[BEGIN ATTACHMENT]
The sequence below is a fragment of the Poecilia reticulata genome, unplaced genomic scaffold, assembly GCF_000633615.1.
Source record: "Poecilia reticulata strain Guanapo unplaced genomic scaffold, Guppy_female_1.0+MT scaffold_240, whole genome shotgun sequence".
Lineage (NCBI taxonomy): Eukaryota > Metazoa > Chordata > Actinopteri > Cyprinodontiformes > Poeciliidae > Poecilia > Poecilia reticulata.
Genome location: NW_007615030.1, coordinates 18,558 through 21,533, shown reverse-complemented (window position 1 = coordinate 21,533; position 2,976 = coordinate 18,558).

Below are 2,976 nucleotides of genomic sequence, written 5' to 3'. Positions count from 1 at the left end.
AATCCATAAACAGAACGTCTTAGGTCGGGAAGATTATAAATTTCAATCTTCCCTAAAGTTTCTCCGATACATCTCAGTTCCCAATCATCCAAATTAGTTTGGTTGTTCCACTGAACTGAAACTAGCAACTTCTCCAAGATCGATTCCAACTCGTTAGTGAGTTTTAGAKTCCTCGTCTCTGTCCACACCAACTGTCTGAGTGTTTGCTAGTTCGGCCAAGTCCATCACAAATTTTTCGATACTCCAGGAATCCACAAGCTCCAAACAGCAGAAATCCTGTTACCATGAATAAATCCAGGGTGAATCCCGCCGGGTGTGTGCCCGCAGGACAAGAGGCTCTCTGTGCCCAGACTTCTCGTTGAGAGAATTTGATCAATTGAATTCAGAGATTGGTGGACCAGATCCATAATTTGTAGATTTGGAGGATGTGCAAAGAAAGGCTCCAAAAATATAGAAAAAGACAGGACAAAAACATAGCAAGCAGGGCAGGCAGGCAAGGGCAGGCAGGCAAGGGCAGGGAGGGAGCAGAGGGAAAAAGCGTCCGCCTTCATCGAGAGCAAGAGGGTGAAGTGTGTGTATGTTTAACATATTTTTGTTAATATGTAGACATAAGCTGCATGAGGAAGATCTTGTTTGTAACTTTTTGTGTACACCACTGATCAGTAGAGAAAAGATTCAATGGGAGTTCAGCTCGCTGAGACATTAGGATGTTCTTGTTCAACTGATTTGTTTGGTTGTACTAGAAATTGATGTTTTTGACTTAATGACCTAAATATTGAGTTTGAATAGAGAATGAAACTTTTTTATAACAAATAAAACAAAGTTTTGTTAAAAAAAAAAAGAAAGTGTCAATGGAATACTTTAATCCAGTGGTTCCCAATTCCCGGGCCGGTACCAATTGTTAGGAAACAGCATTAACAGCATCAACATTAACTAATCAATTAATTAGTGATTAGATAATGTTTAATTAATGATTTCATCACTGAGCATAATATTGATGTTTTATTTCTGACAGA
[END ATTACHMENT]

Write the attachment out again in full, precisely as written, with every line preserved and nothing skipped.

The sequence below is a fragment of the Poecilia reticulata genome, unplaced genomic scaffold, assembly GCF_000633615.1.
Source record: "Poecilia reticulata strain Guanapo unplaced genomic scaffold, Guppy_female_1.0+MT scaffold_240, whole genome shotgun sequence".
Lineage (NCBI taxonomy): Eukaryota > Metazoa > Chordata > Actinopteri > Cyprinodontiformes > Poeciliidae > Poecilia > Poecilia reticulata.
Genome location: NW_007615030.1, coordinates 18,558 through 21,533, shown reverse-complemented (window position 1 = coordinate 21,533; position 2,976 = coordinate 18,558).

Below are 2,976 nucleotides of genomic sequence, written 5' to 3'. Positions count from 1 at the left end.
AATCCATAAACAGAACGTCTTAGGTCGGGAAGATTATAAATTTCAATCTTCCCTAAAGTTTCTCCGATACATCTCAGTTCCCAATCATCCAAATTAGTTTGGTTGTTCCACTGAACTGAAACTAGCAACTTCTCCAAGATCGATTCCAACTCGTTAGTGAGTTTTAGAKTCCTCGTCTCTGTCCACACCAACTGTCTGAGTGTTTGCTAGTTCGGCCAAGTCCATCACAAATTTTTCGATACTCCAGGAATCCACAAGCTCCAAACAGCAGAAATCCTGTTACCATGAATAAATCCAGGGTGAATCCCGCCGGGTGTGTGCCCGCAGGACAAGAGGCTCTCTGTGCCCAGACTTCTCGTTGAGAGAATTTGATCAATTGAATTCAGAGATTGGTGGACCAGATCCATAATTTGTAGATTTGGAGGATGTGCAAAGAAAGGCTCCAAAAATATAGAAAAAGACAGGACAAAAACATAGCAAGCAGGGCAGGCAGGCAAGGGCAGGCAGGCAAGGGCAGGGAGGGAGCAGAGGGAAAAAGCGTCCGCCTTCATCGAGAGCAAGAGGGTGAAGTGTGTGTATGTTTAACATATTTTTGTTAATATGTAGACATAAGCTGCATGAGGAAGATCTTGTTTGTAACTTTTTGTGTACACCACTGATCAGTAGAGAAAAGATTCAATGGGAGTTCAGCTCGCTGAGACATTAGGATGTTCTTGTTCAACTGATTTGTTTGGTTGTACTAGAAATTGATGTTTTTGACTTAATGACCTAAATATTGAGTTTGAATAGAGAATGAAACTTTTTTATAACAAATAAAACAAAGTTTTGTTAAAAAAAAAAAGAAAGTGTCAATGGAATACTTTAATCCAGTGGTTCCCAATTCCCGGGCCGGTACCAATTGTTAGGAAACAGCATTAACAGCATCAACATTAACTAATCAATTAATTAGTGATTAGATAATGTTTAATTAATGATTTCATCACTGAGCATAATATTGATGTTTTATTTCTGACAGA